Generic medicines saved the US healthcare system a record USD 254 billion in 2014, according to a new report compiled by the IMS Institute for Healthcare Informatics on behalf of the US Generic Pharmaceutical Association (GPhA).
Chip Davis, President and CEO of the GPhA, said: “The facts are irrefutable, generic drugs drive enormous health care savings.
“This new report reinforces that generic drugs are a critical part of any solution to rising costs for patients, payors and the entire healthcare system. Safe, effective and more affordable generic medicines mean increased access for the millions who rely on these life-saving therapies.”
Key findings from the report:
Generic drugs saved the US healthcare system USD 254 billion in 2014 alone – 15 billion more than in 2013.
Total 10-year savings from generics reached USD 1.68 trillion (2005-2014).
Generic medicines now represent 88% of all drugs dispensed in the US – but only 28% of the total cost.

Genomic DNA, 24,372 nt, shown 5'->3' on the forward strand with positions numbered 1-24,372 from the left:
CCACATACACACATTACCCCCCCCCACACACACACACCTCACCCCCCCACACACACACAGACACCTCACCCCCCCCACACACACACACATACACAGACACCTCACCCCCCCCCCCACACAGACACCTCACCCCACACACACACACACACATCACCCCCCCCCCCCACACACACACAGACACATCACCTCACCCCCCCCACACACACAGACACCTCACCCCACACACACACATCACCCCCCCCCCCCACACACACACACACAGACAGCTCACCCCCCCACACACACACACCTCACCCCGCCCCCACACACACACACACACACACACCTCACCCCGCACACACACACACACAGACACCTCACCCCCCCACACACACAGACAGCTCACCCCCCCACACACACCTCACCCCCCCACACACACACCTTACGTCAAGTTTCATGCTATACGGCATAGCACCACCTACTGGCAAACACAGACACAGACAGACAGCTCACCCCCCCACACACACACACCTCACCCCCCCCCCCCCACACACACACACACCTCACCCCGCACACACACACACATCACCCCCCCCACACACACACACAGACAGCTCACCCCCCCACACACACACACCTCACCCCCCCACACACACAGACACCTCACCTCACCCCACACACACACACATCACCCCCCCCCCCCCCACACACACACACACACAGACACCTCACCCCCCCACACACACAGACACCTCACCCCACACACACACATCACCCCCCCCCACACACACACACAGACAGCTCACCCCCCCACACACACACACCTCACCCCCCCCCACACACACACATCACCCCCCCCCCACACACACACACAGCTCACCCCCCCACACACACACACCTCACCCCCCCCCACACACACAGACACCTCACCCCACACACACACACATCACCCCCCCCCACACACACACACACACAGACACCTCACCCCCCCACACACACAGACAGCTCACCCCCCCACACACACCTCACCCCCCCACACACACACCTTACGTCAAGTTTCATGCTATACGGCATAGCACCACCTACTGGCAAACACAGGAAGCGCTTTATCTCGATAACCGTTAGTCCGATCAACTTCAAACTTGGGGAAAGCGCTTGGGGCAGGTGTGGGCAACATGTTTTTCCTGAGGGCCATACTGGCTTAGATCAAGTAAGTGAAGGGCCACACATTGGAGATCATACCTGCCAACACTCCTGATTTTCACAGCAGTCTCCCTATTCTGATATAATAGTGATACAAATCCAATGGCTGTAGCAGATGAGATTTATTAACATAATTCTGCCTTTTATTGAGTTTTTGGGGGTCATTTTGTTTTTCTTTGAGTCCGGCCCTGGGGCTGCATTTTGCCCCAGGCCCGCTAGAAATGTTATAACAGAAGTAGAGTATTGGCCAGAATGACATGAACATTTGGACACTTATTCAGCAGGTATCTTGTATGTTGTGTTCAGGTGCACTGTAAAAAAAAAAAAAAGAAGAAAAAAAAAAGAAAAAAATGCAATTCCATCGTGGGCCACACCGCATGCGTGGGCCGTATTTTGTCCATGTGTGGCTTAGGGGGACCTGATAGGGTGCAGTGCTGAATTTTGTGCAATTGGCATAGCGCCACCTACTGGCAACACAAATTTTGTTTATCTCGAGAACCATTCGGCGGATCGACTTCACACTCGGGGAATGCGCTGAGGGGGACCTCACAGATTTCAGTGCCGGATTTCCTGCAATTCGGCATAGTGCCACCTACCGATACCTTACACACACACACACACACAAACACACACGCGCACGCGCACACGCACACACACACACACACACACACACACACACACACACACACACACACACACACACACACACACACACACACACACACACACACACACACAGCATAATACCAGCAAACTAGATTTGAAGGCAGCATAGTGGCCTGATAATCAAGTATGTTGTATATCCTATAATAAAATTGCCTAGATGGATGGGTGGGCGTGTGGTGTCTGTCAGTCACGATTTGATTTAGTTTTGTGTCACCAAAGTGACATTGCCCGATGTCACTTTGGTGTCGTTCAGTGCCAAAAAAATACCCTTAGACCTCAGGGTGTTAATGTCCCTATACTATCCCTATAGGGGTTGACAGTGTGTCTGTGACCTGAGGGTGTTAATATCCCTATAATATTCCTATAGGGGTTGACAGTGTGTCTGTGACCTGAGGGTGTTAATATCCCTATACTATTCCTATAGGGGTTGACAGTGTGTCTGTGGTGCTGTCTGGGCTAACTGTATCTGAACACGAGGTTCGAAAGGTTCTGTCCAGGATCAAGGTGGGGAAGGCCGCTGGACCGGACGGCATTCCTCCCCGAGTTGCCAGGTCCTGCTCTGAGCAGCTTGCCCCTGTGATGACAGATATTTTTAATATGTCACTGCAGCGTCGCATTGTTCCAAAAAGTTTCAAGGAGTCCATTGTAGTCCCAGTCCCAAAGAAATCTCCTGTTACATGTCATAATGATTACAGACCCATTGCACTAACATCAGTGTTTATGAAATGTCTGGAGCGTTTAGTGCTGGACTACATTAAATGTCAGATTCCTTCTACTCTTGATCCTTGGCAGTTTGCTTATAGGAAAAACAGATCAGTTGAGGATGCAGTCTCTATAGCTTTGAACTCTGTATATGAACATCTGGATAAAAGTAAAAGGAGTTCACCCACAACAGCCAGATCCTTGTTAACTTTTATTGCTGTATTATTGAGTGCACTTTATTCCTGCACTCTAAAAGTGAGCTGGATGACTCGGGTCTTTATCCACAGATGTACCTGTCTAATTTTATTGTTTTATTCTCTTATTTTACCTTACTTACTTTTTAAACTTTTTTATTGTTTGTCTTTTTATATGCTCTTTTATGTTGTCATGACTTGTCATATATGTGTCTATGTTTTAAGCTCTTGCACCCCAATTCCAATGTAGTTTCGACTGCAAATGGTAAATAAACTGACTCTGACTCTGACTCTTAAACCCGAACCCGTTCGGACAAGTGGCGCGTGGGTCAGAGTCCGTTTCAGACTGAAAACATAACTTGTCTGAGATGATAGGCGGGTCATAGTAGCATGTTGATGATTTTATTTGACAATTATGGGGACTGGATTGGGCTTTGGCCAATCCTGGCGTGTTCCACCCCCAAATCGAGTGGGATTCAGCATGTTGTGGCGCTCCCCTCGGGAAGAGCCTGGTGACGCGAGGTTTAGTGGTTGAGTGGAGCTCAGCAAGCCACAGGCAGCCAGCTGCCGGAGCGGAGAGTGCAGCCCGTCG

Medicare (the US health insurance system for the elderly) saved USD 76.1 billion in 2014 thanks to the use of generics. That means the program saved an average of USD 1,923 per person enrolled.
Medicaid (the US health insurance system for lower-income citizens) saved USD 33.5 billion in 2014, with per enrollee savings of USD 479.
The report also documents savings from generics in prominent therapy areas. Notably, the most savings from generic drugs were found in the areas of mental health (USD 38 billion), hypertension (USD 27.9 billion) and cholesterol (USD 26.8 billion).
GPhA also cites the 2014 Express Scripts Drug Trend report, which estimates that the average price of a generic drug in the US had dropped to roughly half what it was in 2008.